AT A GLANCE
"Teena's mum and dad used to run a pub as far south in Tasmania as you can go," says Alistair Wise, "and had procured an old hot-dog toaster - the kind you'd find in your old corner store. We tried toasting some brioche on the spit, but the bread would split and our 'hot dog' more closely resembled the Titanic than food. So we changed to a milk roll, which allows you to toast the centre perfectly without the whole thing falling apart, and also works mighty fine with an egg and cress filling. Sorry, getting a little side-tracked. Back to that hot frozen dog."
|01||Place all the ingredients in the bowl of an electric mixer fitted with a dough hook. Mix for 2 minutes on low speed, then for 6 minutes on medium speed or until the dough is smooth, shiny and elastic. Cover and leave to prove in the bowl for 10 minutes. Divide the dough into 8 portions. Mould each into a cigar shape about 12cm long. Leave to prove on a baking tray for about 40 minutes, or until doubled in size.|
|02||For raspberry sriracha, mash all the ingredients together and let the raspberries steep in their own juices for a good few hours. You can make the sauce smooth by giving it a whiz with a stick blender, but I quite like a slightly lumpy feel.|
|03||For chocolate malt sauce, pour milk, cream and malt into a saucepan, add a pinch of sea salt and bring to the boil. Put chocolate in a heatproof bowl and pour in hot cream mixture, whisking until smooth and lump-free. Sauce will keep in an airtight container for up to 2 weeks.|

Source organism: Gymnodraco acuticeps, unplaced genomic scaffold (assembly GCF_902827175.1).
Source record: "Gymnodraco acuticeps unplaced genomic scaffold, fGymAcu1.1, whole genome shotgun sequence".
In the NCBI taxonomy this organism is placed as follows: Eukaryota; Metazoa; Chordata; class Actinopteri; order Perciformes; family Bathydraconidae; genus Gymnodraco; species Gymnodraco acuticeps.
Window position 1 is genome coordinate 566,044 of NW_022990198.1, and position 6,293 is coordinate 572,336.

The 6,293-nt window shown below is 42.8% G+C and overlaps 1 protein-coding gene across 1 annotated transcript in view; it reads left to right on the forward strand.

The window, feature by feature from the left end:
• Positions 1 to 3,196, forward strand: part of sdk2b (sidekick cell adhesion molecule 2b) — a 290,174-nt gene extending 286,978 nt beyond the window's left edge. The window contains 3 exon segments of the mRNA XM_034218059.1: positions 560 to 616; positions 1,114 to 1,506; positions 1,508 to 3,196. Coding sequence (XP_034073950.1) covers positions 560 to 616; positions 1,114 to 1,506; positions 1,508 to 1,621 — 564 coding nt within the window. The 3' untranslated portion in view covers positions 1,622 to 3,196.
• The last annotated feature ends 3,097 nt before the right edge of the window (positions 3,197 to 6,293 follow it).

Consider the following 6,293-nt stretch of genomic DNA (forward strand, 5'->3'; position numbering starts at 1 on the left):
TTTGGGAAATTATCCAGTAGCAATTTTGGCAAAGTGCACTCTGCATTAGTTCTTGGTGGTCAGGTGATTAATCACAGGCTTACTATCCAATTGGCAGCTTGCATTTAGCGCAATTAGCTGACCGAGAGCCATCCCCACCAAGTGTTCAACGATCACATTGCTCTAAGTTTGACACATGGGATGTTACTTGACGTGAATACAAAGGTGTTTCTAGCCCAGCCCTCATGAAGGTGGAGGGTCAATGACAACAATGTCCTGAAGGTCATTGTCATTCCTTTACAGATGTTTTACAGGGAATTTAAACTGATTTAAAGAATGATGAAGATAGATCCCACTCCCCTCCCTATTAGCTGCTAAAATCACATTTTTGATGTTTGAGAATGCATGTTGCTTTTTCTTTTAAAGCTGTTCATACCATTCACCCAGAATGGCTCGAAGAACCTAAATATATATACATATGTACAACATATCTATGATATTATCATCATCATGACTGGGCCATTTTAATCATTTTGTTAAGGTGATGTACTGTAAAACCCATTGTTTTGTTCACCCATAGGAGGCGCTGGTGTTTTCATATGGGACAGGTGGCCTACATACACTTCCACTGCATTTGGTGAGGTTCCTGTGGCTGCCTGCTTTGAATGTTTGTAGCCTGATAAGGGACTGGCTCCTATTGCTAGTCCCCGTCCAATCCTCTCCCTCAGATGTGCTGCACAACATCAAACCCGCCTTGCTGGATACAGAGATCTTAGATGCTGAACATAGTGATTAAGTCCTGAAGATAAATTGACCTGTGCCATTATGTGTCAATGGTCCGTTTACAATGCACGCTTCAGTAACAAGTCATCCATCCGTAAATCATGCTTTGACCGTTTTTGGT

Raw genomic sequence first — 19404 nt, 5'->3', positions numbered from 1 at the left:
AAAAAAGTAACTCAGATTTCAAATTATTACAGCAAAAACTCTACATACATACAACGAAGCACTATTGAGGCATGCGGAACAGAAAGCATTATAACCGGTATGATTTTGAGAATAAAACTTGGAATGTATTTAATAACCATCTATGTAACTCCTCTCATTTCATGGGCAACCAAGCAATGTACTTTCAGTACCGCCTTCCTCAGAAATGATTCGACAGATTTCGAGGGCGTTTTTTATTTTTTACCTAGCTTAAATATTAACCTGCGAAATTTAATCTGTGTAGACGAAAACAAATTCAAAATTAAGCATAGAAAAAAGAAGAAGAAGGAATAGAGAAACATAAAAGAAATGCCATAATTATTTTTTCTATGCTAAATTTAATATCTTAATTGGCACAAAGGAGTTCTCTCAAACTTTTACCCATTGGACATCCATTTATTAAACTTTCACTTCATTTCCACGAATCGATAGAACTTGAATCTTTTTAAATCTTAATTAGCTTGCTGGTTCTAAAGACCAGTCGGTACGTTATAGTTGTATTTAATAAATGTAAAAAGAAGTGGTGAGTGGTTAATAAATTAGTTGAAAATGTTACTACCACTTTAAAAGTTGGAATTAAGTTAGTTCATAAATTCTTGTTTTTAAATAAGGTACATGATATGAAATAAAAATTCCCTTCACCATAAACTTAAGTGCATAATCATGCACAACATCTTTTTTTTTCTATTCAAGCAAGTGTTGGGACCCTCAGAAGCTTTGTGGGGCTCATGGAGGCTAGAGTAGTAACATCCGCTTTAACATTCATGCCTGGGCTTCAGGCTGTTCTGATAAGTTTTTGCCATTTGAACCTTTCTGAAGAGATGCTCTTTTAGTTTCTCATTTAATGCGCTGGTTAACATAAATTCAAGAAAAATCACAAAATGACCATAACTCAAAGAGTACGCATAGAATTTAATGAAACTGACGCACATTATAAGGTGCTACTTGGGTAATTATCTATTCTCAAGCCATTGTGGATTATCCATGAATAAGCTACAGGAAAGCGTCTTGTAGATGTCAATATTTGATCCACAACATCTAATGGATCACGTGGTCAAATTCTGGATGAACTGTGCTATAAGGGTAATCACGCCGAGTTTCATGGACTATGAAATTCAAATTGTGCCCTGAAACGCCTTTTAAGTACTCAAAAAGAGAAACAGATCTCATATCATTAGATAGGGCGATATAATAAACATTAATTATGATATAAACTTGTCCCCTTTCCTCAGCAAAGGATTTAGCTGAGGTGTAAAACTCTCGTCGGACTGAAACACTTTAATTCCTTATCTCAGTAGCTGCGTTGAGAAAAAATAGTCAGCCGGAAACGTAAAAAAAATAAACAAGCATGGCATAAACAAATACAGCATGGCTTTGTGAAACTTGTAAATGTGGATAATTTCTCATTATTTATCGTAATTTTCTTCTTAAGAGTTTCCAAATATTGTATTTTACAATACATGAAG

|04||Preheat the oven to 200C. Brush the rolls with a little milk, then bake for 15 minutes or until a light golden brown. Remove the rolls from the oven. Leave to cool slightly, then split.|
|05||Lightly toast the rolls in the oven, cut-side up, until golden and slightly crisp – or if, like us, you are lucky enough to have a hot dog machine, toast the buns in this. Fill with ice-cream, then drizzle with raspberry sriracha, salty caramel and chocolate malt sauce to keep it real. Serve hot in paper napkins.|
Note This recipe is from Sweet Envy ($45, hbk) by Alistair Wise and Teena Kearney-Wise, published by Murdoch Books, and has been reproduced with minor GT style changes.